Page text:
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1,000-metre Spiders- wed cloak Greek lake.

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Lake Vistonida in northern Greece has become an arachnophobe’s worst nightmare after it was cloaked recently by massive webs spun by hundreds of thousands of small spiders.



Biologists say the recent phenomenon, though rare, is not unheard of and is caused by unseasonally warm weather prompting an increase in the local population of mosquitoes and gnats.


“It’s caused by an overpopulation of spiders…there is an abundance of food available,” local environmental park biologist Euterpe Patetsini told Newsmen.

Draped over roadside bushes, fences and small trees, the webs have a combined length of about 1,000 metres.

“Weather conditions are ideal for them to multiply,” she said.

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The spiders are from the genus Tetragnatha, known as stretch spiders due to their elongated bodies. They are known to build webs near watery habitats, with some species even said to be able to walk on water.

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A similar case was noted in the western Greek coastal town of Aetoliko last month.

The webs are expected to recede as temperatures drop and heavier rainfall sets in.

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24 Hours Across Africa

More than 30 killed as flooding strikes Durban, South Africa

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Heavy rainfall caused deadly flooding and turned roadways into raging rivers in parts of eastern South Africa Monday night into Tuesday.

Durban was one of the hardest-hit areas with more than 150 mm (6 inches) falling on the city within a 12-hour period. Normal rainfall for the entire month of April is only around 90 mm (3.5 inches).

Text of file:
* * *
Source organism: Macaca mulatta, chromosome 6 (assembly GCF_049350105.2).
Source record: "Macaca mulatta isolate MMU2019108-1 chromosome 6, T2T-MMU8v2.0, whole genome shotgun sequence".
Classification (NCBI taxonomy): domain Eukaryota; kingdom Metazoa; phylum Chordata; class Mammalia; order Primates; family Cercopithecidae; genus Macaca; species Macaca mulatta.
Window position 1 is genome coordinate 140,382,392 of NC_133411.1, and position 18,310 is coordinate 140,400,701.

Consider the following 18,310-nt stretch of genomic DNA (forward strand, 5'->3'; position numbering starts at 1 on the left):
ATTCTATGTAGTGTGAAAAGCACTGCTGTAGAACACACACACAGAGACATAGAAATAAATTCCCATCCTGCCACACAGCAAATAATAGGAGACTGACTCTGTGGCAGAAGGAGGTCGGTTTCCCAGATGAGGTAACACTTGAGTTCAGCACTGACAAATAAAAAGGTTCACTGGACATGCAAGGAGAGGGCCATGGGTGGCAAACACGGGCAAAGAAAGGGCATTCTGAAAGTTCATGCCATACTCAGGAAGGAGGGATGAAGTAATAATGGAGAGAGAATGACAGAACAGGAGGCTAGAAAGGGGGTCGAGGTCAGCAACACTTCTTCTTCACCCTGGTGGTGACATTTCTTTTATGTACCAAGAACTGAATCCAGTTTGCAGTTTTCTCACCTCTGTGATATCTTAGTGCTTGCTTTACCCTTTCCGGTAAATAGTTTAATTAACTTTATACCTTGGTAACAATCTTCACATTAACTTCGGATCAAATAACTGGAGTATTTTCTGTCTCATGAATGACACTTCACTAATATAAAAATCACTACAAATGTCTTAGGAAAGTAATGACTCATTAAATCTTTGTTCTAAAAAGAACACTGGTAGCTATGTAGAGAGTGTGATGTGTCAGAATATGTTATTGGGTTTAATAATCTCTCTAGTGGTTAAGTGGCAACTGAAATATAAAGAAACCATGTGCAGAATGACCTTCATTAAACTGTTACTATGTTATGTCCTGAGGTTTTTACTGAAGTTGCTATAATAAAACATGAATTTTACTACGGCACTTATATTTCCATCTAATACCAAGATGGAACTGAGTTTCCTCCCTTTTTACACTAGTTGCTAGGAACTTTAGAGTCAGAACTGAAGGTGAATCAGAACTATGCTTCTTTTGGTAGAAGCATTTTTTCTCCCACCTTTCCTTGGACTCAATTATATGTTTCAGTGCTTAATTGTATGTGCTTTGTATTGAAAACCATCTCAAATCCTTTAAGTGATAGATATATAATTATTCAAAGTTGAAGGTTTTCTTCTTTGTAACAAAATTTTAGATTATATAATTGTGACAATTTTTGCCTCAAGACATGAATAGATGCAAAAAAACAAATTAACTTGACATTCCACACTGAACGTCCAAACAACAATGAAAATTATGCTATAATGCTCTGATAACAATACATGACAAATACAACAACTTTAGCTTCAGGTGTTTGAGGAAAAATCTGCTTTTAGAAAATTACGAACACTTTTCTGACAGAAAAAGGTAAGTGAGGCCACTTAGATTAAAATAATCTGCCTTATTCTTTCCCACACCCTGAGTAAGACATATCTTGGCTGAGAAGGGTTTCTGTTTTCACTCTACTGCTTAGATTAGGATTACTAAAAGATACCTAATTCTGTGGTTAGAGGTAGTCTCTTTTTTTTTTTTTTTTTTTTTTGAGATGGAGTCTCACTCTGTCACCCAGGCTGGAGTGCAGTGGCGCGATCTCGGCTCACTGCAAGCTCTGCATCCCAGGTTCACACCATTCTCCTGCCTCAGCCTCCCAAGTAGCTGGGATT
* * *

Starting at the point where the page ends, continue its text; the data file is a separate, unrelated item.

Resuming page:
The Department of Cooperative Governance and Traditional Affairs (Cogta) stated on Tuesday that at least 32 people had been killed due to flooding and mudslides, according to Independent Online.

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Satellite image showing the storm system that brought deadly flooding to Durban, South Africa on Tuesday, April 23.
The number of deaths may continue to rise as rescue crews work to dig through debris from mudslides and floodwaters continue to surge through the area.

The flooding resulted in damaged homes, collapsed walls and mudslides across the Durban area.

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More than 2,000 emergency calls have been placed since Monday night and numerous power outages have been reported.

The combination of flooding and rough seas has also caused extensive beach damage.

While some additional light rainfall is possible into Tuesday night, flooding downpours are no longer expected for Durban.

A local shower or thunderstorm is possible on Wednesday and Thursday; however, much of the time is expected to be dry both days.

Further dry weather is expected from Friday into Saturday with plenty of sunshine each day.

There will be a renewed chance for rainfall across the area on Sunday.

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A Poacher Was Killed By an Elephant & then Eaten by Lions. Double Whammy!

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This is what you call a double whamy! You woke up and set out to go poach (a nice word for stealing) rhino’s only to get yourself trampled on by elephants. The story just does not stop there. A pride of lions then come by seeing you all battered up decided it would be good to gobble you all up. All happened at Kruger National Park, South Africa.

His accomplice poachers were left to break the sad story to the victim’s family. The search party after struggling to find the dead man stumble on a skull that bore some resemblance to his poaching head PLUS a pair of recognizable trousers on thursday.

The managing executive of the park extended his condolences to the family.”Entering Kruger National Park illegally and on foot is not wise,” he said. “It holds many dangers and this incident is evidence of that.”

Kruger National Park has an ongoing problem with poaching and there remains a strong demand for rhino horn in Asian countries.

On Saturday, Hong Kong airport authorities seized the biggest haul of rhino horn in five years, valued at $2.1m (£1.6m). WOW!

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